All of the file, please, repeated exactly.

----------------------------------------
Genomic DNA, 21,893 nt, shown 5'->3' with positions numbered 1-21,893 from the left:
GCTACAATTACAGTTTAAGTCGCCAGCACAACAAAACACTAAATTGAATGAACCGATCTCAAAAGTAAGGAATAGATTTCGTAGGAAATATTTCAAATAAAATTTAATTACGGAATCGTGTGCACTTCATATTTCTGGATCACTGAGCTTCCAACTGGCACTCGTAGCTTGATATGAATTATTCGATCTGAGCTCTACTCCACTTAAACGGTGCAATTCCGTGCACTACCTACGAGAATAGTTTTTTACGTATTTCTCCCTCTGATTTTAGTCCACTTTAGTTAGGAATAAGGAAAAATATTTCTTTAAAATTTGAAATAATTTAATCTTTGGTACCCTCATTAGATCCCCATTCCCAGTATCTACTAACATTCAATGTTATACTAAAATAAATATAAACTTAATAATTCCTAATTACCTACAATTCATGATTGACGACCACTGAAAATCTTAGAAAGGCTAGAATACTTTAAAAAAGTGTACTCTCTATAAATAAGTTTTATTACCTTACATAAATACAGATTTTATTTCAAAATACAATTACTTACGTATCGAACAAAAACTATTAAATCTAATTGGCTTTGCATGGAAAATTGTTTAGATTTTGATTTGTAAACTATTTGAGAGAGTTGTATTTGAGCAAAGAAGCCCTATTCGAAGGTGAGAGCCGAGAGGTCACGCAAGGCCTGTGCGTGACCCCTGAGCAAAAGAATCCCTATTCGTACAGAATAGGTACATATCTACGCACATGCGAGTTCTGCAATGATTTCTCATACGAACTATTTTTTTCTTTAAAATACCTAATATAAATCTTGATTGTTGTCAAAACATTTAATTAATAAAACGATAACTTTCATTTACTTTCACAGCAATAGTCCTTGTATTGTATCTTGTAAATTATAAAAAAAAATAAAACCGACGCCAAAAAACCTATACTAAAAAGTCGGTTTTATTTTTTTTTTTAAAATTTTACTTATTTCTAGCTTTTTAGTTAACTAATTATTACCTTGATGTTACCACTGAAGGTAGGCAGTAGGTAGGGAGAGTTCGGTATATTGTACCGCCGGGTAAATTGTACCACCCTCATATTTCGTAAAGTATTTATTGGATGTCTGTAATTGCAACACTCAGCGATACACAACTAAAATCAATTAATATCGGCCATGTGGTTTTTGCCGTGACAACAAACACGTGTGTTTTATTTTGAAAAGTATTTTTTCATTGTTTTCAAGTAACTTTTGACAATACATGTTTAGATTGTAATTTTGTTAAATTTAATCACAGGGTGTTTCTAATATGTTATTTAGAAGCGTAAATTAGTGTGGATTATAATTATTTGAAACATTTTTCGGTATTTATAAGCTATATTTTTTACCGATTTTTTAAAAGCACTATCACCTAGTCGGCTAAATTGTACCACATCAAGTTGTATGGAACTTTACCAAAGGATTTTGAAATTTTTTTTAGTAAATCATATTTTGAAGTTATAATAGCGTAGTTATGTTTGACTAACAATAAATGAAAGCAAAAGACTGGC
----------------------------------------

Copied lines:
Genomic DNA, 21,893 nt, shown 5'->3' with positions numbered 1-21,893 from the left:
GCTACAATTACAGTTTAAGTCGCCAGCACAACAAAACACTAAATTGAATGAACCGATCTCAAAAGTAAGGAATAGATTTCGTAGGAAATATTTCAAATAAAATTTAATTACGGAATCGTGTGCACTTCATATTTCTGGATCACTGAGCTTCCAACTGGCACTCGTAGCTTGATATGAATTATTCGATCTGAGCTCTACTCCACTTAAACGGTGCAATTCCGTGCACTACCTACGAGAATAGTTTTTTACGTATTTCTCCCTCTGATTTTAGTCCACTTTAGTTAGGAATAAGGAAAAATATTTCTTTAAAATTTGAAATAATTTAATCTTTGGTACCCTCATTAGATCCCCATTCCCAGTATCTACTAACATTCAATGTTATACTAAAATAAATATAAACTTAATAATTCCTAATTACCTACAATTCATGATTGACGACCACTGAAAATCTTAGAAAGGCTAGAATACTTTAAAAAAGTGTACTCTCTATAAATAAGTTTTATTACCTTACATAAATACAGATTTTATTTCAAAATACAATTACTTACGTATCGAACAAAAACTATTAAATCTAATTGGCTTTGCATGGAAAATTGTTTAGATTTTGATTTGTAAACTATTTGAGAGAGTTGTATTTGAGCAAAGAAGCCCTATTCGAAGGTGAGAGCCGAGAGGTCACGCAAGGCCTGTGCGTGACCCCTGAGCAAAAGAATCCCTATTCGTACAGAATAGGTACATATCTACGCACATGCGAGTTCTGCAATGATTTCTCATACGAACTATTTTTTTCTTTAAAATACCTAATATAAATCTTGATTGTTGTCAAAACATTTAATTAATAAAACGATAACTTTCATTTACTTTCACAGCAATAGTCCTTGTATTGTATCTTGTAAATTATAAAAAAAAATAAAACCGACGCCAAAAAACCTATACTAAAAAGTCGGTTTTATTTTTTTTTTTAAAATTTTACTTATTTCTAGCTTTTTAGTTAACTAATTATTACCTTGATGTTACCACTGAAGGTAGGCAGTAGGTAGGGAGAGTTCGGTATATTGTACCGCCGGGTAAATTGTACCACCCTCATATTTCGTAAAGTATTTATTGGATGTCTGTAATTGCAACACTCAGCGATACACAACTAAAATCAATTAATATCGGCCATGTGGTTTTTGCCGTGACAACAAACACGTGTGTTTTATTTTGAAAAGTATTTTTTCATTGTTTTCAAGTAACTTTTGACAATACATGTTTAGATTGTAATTTTGTTAAATTTAATCACAGGGTGTTTCTAATATGTTATTTAGAAGCGTAAATTAGTGTGGATTATAATTATTTGAAACATTTTTCGGTATTTATAAGCTATATTTTTTACCGATTTTTTAAAAGCACTATCACCTAGTCGGCTAAATTGTACCACATCAAGTTGTATGGAACTTTACCAAAGGATTTTGAAATTTTTTTTAGTAAATCATATTTTGAAGTTATAATAGCGTAGTTATGTTTGACTAACAATAAATGAAAGCAAAAGACTGGC